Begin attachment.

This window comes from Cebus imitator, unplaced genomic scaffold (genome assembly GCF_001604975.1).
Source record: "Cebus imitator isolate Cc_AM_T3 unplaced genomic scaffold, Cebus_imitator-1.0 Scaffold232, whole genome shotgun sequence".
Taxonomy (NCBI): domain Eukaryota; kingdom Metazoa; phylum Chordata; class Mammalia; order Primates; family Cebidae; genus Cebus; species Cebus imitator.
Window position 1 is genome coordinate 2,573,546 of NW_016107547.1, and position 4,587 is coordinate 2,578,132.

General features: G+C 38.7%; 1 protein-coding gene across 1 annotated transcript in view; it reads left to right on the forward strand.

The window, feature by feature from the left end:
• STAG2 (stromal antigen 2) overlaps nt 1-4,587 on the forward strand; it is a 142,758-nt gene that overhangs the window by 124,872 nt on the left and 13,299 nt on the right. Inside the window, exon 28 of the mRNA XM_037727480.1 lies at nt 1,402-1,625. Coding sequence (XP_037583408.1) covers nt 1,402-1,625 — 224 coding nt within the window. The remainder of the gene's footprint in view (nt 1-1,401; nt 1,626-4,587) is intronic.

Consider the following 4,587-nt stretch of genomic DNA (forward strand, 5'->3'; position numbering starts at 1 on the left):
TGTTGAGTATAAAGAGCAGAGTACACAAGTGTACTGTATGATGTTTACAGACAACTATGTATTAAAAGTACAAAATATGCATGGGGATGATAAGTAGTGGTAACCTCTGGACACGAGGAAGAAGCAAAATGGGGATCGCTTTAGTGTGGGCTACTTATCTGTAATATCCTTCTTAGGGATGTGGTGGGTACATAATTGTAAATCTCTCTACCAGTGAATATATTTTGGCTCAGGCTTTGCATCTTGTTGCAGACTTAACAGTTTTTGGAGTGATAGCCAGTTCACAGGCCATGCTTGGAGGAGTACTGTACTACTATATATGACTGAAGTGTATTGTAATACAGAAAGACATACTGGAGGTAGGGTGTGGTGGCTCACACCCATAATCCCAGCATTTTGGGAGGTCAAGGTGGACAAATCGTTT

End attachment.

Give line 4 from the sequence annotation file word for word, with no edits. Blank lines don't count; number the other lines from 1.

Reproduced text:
Window position 1 is genome coordinate 2,573,546 of NW_016107547.1, and position 4,587 is coordinate 2,578,132.